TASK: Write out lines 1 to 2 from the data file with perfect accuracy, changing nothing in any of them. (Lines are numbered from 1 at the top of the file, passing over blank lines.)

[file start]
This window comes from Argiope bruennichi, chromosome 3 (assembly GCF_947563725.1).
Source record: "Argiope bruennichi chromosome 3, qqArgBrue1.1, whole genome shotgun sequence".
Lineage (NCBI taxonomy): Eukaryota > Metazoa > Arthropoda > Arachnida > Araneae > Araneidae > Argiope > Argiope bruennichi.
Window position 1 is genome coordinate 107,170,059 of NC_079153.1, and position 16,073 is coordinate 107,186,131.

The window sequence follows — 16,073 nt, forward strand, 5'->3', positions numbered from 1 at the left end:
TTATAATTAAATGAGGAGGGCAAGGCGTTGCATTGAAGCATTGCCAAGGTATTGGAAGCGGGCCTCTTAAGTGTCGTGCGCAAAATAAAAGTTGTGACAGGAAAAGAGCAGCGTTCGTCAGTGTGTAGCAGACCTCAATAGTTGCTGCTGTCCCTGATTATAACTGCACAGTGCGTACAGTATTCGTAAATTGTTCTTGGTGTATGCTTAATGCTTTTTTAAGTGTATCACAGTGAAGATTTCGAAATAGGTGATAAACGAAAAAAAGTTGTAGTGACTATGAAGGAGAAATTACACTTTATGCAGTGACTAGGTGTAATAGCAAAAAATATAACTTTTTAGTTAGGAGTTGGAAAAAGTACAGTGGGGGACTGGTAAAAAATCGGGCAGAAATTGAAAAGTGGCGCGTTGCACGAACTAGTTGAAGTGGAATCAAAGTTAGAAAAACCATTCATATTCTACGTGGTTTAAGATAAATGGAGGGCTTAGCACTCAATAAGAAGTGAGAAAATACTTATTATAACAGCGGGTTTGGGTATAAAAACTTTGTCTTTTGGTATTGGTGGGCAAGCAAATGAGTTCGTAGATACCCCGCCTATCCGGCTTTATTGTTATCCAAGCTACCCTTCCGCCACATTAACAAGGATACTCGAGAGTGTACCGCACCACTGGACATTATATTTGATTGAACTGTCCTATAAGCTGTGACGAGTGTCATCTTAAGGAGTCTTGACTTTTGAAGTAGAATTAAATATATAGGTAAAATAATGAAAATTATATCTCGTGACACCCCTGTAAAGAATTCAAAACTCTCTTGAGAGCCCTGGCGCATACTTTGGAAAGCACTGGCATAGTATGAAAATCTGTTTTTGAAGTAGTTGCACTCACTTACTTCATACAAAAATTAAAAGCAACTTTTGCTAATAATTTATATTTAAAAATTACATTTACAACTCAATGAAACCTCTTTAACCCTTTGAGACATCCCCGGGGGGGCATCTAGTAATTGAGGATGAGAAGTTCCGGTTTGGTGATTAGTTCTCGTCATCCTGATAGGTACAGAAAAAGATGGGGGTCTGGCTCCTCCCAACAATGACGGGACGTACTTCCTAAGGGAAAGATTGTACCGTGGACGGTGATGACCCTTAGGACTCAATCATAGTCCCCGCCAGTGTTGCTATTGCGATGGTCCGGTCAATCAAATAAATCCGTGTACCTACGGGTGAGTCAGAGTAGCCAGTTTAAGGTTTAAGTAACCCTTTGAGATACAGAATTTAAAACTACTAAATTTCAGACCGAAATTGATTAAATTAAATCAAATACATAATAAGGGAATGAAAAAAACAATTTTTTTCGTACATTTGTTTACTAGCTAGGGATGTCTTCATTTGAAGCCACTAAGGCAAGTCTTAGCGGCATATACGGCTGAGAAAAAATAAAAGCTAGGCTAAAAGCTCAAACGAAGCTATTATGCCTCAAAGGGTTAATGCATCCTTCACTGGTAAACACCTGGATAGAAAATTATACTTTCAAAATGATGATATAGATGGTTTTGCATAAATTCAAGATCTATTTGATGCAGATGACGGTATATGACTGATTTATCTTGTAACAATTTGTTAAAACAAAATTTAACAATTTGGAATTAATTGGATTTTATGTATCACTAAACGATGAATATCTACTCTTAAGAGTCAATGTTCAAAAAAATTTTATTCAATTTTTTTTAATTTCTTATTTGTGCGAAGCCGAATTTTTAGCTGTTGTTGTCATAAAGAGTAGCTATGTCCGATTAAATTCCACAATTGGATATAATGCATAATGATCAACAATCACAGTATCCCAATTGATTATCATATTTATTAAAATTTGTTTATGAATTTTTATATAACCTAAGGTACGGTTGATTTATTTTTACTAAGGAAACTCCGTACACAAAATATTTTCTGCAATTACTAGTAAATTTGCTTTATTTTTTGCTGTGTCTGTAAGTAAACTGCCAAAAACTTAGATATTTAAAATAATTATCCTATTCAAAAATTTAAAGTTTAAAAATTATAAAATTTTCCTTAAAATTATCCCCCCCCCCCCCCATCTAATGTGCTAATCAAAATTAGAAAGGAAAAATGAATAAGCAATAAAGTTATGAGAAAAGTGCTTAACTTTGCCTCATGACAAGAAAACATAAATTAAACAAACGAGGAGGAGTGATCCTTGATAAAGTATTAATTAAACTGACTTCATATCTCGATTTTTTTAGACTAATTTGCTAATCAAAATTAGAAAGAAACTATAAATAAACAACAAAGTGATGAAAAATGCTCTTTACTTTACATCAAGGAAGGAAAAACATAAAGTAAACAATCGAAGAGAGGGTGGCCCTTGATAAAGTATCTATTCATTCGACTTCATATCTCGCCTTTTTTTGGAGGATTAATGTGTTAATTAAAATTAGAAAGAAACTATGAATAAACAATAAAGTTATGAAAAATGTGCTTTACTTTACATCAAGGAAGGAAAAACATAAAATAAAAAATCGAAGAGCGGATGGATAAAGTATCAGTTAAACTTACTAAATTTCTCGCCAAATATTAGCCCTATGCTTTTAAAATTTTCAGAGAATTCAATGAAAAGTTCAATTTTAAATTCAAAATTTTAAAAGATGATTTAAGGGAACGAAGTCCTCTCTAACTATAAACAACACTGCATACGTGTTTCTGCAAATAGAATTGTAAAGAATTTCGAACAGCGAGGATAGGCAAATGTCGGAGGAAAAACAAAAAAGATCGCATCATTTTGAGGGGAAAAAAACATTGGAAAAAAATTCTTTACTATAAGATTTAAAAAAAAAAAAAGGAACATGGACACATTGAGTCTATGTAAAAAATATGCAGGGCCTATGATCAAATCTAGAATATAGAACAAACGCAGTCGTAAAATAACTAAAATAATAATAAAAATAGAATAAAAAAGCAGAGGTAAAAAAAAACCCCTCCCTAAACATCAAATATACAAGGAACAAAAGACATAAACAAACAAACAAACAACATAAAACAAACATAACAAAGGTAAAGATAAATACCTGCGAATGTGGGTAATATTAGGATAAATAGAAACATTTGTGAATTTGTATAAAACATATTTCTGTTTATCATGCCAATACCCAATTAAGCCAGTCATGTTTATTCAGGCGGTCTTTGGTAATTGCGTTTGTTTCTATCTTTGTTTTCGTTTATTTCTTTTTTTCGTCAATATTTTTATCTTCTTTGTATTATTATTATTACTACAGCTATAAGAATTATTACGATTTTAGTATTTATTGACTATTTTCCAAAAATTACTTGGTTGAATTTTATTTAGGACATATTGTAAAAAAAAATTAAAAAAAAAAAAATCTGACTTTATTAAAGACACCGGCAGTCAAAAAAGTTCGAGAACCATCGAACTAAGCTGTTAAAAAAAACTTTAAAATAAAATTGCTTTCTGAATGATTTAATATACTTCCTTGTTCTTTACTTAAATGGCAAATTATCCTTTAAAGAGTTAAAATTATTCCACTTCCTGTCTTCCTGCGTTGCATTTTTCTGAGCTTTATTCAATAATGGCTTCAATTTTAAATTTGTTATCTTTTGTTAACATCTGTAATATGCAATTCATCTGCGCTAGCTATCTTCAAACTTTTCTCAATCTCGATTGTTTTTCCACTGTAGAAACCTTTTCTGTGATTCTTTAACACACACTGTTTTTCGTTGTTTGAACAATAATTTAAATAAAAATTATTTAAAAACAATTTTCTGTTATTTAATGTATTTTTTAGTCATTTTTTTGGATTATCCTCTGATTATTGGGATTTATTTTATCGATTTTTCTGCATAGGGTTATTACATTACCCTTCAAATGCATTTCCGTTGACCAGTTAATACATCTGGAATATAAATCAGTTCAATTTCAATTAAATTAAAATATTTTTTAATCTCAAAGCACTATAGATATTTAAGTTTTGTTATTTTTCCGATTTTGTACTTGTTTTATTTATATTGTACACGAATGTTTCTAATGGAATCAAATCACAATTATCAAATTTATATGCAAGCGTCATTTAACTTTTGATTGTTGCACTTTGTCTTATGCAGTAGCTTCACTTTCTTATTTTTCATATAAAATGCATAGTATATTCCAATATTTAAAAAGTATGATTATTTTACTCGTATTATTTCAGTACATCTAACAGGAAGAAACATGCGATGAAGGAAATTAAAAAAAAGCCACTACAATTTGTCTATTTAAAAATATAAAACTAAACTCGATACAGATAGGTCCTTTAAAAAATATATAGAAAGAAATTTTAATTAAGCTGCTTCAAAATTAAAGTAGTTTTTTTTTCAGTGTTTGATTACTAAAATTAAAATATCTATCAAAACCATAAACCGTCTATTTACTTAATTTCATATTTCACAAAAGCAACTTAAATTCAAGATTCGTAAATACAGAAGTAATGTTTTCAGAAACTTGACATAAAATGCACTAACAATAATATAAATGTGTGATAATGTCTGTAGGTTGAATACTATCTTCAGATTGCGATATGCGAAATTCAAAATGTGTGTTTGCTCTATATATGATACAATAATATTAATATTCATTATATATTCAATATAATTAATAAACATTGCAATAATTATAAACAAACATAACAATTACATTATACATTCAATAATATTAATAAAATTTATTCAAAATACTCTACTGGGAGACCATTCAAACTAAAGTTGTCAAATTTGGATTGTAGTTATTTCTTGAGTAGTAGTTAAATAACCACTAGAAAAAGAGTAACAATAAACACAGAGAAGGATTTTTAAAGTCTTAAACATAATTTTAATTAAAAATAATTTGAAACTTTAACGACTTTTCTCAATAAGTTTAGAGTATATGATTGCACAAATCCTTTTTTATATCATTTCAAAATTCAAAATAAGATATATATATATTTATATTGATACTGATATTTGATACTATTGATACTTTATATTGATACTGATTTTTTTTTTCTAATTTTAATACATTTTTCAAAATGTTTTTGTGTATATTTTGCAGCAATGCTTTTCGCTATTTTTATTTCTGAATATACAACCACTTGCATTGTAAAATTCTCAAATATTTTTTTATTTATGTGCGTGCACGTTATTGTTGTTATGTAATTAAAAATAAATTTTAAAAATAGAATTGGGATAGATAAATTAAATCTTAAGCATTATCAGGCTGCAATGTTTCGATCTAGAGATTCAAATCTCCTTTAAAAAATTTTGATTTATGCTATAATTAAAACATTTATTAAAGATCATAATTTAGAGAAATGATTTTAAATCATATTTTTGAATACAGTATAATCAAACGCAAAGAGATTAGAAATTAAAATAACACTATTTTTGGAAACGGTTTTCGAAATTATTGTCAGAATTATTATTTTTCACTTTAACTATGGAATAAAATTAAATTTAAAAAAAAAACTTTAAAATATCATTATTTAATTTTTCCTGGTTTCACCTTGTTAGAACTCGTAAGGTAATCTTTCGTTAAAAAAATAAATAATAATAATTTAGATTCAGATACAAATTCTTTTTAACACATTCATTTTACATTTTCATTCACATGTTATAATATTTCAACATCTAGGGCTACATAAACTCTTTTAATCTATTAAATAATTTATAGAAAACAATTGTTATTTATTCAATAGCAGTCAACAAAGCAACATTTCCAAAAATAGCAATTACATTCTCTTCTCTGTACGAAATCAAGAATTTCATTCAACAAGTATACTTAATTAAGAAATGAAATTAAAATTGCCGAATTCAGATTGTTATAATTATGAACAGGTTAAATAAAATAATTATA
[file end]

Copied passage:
This window comes from Argiope bruennichi, chromosome 3 (assembly GCF_947563725.1).
Source record: "Argiope bruennichi chromosome 3, qqArgBrue1.1, whole genome shotgun sequence".